1 a : settlement of differences by arbitration or by consent reached by mutual concessions
It's funny sometimes the way we learn lessons. My daughter B is bold, strong and creative. She's also not too keen on ever compromising. The thought of making a concession, even when someone else is also conceding something, is anathema to B. So I'm working to help her understand that life always requires compromise, even when doing something fun.
Last Friday, we went to the Chihuly exhibit at Cheekwood. It was lovely to see glass art that mimics nature installed at a botanical garden. It enhanced both the gardens and the glass to see them together. My girls had so much fun - fun playing with friends, fun taking pictures of the glass art, fun running around the gardens.
But visiting Cheekwood with a larger group is a different experience than bringing just my daughters or my daughters plus a friend or two. Walking through the gardens with a larger group requires more coordination, more patience, more compromise. All of this is fine with me, but challenging for my 8 year old, B. The very things that I love most about her - her bold spirit, her curiosity, her independence - make it difficult for her to navigate group dynamics.
Actually, it makes it difficult for me to navigate group dynamics with her along. She just does things the way she always does them, regardless of who is with her. Therein lies the problem. While I don't mind letting B walk along the edge of the pond, leap from one side to the other or dip her fingers and toes into to water, she's not the ideal role model for a two year old. So the size and makeup of our group in some ways dictates what boundaries I set for B. I learned long ago that it's better to let her skirt the edges of established boundaries and simply take life's natural consequences when they come. If she tries to climb on a set of monkey bars at a playground and falls because they are too difficult for her, she adapts her style of play the next time around.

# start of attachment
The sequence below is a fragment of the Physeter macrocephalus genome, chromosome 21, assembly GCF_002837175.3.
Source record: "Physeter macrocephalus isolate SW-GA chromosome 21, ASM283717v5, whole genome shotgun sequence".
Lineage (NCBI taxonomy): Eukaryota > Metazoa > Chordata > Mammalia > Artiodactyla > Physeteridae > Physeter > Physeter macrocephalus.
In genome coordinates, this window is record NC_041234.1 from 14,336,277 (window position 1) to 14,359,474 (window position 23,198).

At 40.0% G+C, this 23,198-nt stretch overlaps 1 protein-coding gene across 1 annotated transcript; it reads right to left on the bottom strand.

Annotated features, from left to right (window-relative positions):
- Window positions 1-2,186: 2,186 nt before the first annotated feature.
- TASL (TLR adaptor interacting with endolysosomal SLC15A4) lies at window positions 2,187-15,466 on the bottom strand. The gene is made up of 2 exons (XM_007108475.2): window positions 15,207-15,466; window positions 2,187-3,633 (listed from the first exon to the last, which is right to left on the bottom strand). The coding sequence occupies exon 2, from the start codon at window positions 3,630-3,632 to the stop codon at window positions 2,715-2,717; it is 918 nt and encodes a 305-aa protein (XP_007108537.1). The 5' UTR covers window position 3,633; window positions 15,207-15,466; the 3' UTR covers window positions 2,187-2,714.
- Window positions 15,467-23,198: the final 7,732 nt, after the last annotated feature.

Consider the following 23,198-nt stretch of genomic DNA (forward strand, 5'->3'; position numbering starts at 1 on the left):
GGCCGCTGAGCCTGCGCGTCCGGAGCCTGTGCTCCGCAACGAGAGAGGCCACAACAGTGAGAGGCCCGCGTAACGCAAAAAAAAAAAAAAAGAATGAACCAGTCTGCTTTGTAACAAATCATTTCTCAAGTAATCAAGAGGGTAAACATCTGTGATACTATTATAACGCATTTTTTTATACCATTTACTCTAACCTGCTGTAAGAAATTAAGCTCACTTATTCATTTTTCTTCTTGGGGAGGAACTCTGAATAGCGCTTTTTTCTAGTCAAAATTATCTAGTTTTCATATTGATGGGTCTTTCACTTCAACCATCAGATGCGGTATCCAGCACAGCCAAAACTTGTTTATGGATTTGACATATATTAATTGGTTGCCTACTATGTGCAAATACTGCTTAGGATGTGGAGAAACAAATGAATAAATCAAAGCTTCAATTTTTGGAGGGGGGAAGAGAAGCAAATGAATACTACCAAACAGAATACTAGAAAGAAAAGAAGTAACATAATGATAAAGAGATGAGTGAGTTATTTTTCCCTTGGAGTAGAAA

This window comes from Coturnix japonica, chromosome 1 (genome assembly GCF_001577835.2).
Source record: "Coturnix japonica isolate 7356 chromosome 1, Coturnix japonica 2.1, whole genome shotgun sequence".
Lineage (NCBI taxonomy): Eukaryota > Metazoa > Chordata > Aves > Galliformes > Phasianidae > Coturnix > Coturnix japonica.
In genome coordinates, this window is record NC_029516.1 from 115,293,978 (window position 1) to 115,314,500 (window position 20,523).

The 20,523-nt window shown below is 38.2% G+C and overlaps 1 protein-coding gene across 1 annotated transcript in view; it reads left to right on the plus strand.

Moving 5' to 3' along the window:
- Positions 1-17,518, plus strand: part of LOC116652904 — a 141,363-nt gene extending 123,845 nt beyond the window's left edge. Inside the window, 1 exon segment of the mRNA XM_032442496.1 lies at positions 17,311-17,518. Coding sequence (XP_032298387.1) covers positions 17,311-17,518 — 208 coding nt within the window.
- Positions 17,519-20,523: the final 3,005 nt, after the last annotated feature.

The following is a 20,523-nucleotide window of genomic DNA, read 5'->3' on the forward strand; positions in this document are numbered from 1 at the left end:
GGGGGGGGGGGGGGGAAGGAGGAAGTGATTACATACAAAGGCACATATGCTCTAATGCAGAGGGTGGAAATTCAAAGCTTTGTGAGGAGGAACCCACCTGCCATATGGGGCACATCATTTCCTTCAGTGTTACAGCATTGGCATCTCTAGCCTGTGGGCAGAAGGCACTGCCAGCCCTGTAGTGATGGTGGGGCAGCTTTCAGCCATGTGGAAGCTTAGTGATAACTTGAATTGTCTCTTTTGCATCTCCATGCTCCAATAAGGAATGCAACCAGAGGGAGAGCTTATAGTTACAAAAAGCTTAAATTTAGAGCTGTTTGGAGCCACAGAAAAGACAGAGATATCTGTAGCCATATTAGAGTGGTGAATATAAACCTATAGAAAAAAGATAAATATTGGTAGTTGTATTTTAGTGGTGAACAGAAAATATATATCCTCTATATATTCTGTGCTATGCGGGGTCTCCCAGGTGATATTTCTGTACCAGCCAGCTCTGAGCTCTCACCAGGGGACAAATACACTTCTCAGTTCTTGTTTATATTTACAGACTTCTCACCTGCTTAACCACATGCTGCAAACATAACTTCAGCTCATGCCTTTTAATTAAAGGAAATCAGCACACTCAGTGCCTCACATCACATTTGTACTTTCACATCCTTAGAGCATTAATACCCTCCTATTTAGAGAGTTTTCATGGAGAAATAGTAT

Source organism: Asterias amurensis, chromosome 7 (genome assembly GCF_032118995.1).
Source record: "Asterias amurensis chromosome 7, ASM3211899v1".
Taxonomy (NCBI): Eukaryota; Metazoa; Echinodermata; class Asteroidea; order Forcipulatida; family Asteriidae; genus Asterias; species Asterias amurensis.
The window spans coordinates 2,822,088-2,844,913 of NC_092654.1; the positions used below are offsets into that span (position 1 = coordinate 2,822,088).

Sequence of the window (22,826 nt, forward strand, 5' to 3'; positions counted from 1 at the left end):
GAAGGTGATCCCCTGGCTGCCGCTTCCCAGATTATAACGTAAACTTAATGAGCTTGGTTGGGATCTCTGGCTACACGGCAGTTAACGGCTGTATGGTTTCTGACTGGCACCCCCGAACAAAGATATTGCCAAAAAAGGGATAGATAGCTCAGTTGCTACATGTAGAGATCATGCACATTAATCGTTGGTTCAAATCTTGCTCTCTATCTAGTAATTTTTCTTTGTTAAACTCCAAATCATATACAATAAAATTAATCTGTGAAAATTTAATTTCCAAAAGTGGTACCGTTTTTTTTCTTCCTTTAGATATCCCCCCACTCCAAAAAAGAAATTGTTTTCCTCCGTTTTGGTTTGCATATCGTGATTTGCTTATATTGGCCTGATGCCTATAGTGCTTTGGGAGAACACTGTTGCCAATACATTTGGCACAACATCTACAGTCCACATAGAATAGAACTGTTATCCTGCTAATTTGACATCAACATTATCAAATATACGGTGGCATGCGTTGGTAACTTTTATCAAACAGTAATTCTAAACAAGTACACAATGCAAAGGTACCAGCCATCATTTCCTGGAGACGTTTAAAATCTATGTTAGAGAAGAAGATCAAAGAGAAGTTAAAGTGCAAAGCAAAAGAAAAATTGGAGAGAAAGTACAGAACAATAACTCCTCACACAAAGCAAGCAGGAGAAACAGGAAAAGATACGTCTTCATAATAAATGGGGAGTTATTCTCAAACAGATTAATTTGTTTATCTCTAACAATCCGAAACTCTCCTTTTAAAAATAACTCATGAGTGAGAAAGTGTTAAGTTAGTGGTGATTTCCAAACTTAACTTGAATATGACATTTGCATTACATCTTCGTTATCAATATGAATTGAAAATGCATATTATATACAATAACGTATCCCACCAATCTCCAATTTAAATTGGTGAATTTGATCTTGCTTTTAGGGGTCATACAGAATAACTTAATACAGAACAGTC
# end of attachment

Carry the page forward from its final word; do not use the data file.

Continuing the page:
When we're at Cheekwood with a smaller group, it's easier to manage B's desire to leap from one thing to the next. But with a larger group, it's tough to keep up with her. She wants to catch frogs, investigate the part of the pond just out of our sight, check out the fountain by the mansion that is not on our way to the next exhibit installation. She's not being bad. She's not being disobedient. She's just curious at a faster pace than most of us.
But B has to learn to be more flexible. I hope in time she will see that following the path another chooses lets you learn and see things you'd miss out on otherwise. And learning to navigate group dynamics is a benefit of the Fun Jar. It helps a strong and curious child like B begin to understand that sometimes in order to be around others, you have to let someone else lead once in a while. B would tell you that she doesn't want to be a leader and I've told her that's too bad because she is one anyway. The difference is that she leads because she knows exactly what she wants, not because she cares whether anyone else follows. There's value in that, without a doubt. I love that she knows her heart and follows it. But I want her to be comfortable in a group. I want those in a group with her to be comfortable. So it's wise to spend part of our summer with new and old friends learning the art of compromise while admiring the art around us.